Although nature or mathematics is an important source of inspiration, they should not be taken as the predominant guide to design materials as there is no one structure that works best for every purpose. Recently, machine learning (ML), a branch of artificial intelligence (AI), has been perceived as a promising tool to design novel materials20,21,22,23. Nevertheless, using ML models for the inverse design of materials with thousands of design variables is still an active field of reseach24. In major engineering industries, a more mature design approach referred to as topology optimization (TO) has been extensively implemented. TO provides unrestricted design freedom and has been successfully applied to problems with more than a billion design variables25. The objective of TO is to search for optimal shapes and material distributions to maximize the performance of materials or structures such as aircraft and automotive components, buildings and bridges, and cellular materials25,26,27,28,29. Despite a large number of interesting shapes and designs that were proposed using TO, the design domains were always discretized using a finite element mesh. For this reason, conventional TO approaches using the finite element method (FEM) have been so far limited to the design of structures at the continuum scale and cannot be applied to design materials at the atomistic level.

Here, we aim to bring the world closer to realizing Feynman’s vision with a de novo TO approach capable of designing materials at the nanoscale with atom-by-atom control. To distinguish our TO approach using atomistic modeling from the conventional TO approaches using FEM, we name the proposed method “Nano-Topology Optimization (Nano-TO)”. In this study, we apply Nano-TO to design nanostructured materials to maximize elastic properties. Results show that the performance of our optimized designs not only surpasses that of the gyroid and other TPMS structures but also exceeds the theoretical maximum that is defined by the Hashin–Shtrikman (HS) upper bound30. We demonstrate that by optimizing the surface effect at the nanoscale using Nano-TO, the theoretical maximum of the bulk modulus can be exceeded. The significance of the proposed method lies in a platform that allows computers to design novel materials atom-by-atom without the need of a predetermined design. We envision that a broad array of novel nanomaterials and nanomachines with unprecedented performance can be designed using Nano-TO.

Results

Nano-topology optimization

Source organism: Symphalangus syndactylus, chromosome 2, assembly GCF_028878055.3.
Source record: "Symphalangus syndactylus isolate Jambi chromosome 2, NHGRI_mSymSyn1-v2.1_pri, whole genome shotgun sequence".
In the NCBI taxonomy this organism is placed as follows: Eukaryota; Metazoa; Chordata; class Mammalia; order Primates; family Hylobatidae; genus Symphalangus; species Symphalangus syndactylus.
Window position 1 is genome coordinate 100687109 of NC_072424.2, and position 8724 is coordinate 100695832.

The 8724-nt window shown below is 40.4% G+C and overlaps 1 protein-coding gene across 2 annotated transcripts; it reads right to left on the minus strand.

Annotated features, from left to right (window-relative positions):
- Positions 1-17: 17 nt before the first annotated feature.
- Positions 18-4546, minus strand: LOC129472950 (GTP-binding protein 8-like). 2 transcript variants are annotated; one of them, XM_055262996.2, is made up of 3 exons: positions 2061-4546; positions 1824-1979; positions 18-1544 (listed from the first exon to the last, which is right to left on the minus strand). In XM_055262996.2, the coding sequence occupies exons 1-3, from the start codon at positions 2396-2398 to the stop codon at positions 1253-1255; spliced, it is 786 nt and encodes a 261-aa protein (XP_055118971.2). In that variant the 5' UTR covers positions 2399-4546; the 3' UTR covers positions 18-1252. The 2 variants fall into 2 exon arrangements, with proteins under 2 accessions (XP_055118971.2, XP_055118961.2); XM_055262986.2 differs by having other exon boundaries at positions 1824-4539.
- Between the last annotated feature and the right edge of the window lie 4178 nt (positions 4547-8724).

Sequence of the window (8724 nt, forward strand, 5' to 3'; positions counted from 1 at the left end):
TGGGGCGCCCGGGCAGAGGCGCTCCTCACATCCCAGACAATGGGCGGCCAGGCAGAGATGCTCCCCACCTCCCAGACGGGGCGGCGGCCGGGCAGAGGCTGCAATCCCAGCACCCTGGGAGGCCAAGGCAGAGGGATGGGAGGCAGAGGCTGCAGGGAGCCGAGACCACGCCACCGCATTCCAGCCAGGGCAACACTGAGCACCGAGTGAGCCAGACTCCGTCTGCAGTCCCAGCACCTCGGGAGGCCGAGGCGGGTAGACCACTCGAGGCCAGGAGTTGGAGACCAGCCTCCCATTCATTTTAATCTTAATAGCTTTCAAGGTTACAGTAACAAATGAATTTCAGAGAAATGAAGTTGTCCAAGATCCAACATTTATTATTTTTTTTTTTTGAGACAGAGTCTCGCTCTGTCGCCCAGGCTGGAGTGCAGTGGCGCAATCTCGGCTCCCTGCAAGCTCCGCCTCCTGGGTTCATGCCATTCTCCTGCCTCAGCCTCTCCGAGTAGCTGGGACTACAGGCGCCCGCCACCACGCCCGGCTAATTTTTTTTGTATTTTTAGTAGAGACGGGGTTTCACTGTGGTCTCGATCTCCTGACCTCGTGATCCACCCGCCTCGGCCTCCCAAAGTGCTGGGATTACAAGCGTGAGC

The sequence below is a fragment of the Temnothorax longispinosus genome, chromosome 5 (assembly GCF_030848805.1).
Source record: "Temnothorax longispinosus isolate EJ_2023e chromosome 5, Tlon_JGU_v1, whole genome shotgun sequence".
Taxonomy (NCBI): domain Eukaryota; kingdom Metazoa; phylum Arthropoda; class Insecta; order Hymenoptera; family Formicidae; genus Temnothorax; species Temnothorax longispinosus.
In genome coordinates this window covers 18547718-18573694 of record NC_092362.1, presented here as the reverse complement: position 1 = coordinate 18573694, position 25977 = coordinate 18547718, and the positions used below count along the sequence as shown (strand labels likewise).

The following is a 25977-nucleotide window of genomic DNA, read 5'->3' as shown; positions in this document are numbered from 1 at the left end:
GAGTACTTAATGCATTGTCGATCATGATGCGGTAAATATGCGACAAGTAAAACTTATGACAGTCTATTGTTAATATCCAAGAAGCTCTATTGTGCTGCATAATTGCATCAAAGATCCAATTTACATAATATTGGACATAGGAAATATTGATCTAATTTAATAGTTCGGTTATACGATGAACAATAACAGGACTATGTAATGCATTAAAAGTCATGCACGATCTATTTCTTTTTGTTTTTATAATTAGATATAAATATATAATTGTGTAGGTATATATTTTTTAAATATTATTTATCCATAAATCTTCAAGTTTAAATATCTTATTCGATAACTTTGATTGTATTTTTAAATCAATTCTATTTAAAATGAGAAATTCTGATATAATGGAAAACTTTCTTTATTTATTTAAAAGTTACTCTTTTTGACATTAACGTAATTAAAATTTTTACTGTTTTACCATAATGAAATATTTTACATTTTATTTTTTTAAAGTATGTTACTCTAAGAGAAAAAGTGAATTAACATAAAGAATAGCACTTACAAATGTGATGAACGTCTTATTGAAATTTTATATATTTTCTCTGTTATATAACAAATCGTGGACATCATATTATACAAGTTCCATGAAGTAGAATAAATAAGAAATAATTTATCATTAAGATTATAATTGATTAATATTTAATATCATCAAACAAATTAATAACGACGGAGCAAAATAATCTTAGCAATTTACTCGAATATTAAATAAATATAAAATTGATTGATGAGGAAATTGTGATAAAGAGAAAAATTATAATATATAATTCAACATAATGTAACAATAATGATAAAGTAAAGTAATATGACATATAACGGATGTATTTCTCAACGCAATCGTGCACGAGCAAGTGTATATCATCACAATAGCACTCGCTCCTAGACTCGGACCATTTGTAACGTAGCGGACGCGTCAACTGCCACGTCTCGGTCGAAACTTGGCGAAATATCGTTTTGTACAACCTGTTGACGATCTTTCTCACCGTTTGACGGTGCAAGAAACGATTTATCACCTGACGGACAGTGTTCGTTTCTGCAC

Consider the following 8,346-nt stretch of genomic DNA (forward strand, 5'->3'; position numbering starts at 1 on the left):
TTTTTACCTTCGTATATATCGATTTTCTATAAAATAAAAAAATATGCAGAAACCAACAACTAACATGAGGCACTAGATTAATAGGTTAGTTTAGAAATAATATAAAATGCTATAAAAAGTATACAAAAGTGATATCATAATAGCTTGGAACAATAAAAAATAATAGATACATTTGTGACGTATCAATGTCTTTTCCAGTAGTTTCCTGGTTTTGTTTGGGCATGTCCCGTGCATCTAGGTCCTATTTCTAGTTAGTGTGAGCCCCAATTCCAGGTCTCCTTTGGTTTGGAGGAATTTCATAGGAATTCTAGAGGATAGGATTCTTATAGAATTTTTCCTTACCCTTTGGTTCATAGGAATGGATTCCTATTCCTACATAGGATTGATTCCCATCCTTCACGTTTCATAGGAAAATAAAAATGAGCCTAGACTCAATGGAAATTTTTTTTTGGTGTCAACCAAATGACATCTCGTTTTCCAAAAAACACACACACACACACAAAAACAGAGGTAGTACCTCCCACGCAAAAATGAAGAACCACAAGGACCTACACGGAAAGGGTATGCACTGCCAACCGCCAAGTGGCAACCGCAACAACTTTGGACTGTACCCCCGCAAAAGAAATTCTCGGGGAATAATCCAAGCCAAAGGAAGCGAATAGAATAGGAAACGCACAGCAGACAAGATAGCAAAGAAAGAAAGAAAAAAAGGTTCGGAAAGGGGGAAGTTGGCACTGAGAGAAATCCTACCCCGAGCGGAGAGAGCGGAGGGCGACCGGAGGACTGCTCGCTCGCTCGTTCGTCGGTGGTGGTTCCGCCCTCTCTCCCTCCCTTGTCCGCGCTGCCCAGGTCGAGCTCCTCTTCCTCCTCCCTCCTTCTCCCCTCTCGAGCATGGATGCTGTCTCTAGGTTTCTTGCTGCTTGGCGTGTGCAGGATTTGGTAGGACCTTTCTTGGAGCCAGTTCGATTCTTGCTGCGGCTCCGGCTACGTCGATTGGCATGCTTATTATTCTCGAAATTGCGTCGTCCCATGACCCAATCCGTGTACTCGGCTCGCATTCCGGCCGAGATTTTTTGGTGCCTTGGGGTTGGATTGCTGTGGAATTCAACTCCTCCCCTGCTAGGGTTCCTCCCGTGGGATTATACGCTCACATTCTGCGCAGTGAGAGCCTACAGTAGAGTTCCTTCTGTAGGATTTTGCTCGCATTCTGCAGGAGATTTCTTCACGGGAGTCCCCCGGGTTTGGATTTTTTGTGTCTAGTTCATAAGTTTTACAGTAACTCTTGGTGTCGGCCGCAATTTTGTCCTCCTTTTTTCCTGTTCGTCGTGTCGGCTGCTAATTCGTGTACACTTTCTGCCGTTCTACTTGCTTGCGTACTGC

In this study, we consider the possibility of direct manipulation of individual atoms to design materials at the nanoscale. The flowchart of Nano-TO is shown in Fig. 1. The objective of Nano-TO is to search for the best possible atom distributions to maximize (or minimize) a desired property of nanostructured materials. Two types of atoms are considered: real and virtual. The atom type is allowed to switch during the optimization process. A sensitivity analysis is performed to calculate the sensitivity value of each atom in a design domain (see “Methods” section). Conceptually, the sensitivity analysis evaluates the contribution of each atom to the objective function (desired property) and this information is used to redistribute the atoms in the design domain. Afterwards, a sensitivity filtering technique is applied to modify the sensitivity value of each atom based on a weighted average of the sensitivity values of other atoms in a fixed neighborhood. The neighborhood region is defined by the filter radius. The purpose of applying the sensitivity filtering technique is to obtain the sensitivity values of virtual atoms (see “Methods” section). The real atoms with the lowest sensitivity values are considered the most inefficient and will be removed (converted to virtual atoms) in the next iteration. On the other hand, the virtual atoms with the highest sensitivity values will be added back (converted to real atoms) to the design domain. The number of real atoms to be converted to virtual atoms and that of virtual atoms to be converted to real atoms are controlled by the rejection and admission rates, respectively. As the initial structure consists of mostly real atoms, to reach the target volume fraction (relative density), the rejection rate has to be larger than admission rate in the first stage of the optimization process. The net rejection rate can be defined as the rejection rate minus admission rate. The smaller the net rejection rate, the more iterations are required to reach the target volume fraction. However, if the net rejection rate is too large, it can cause the optimization to converge to a low-quality design or make the optimization process unstable. After the target volume fraction is reached, the rejection and admission rates are set to be equal in the second stage of the optimization process, until the optimization is converged. Lastly, the atoms denoted by real will be kept and the atoms denoted by virtual will be removed from the design domain. Consequently, a nanostructured material with an optimized atom distribution can be generated.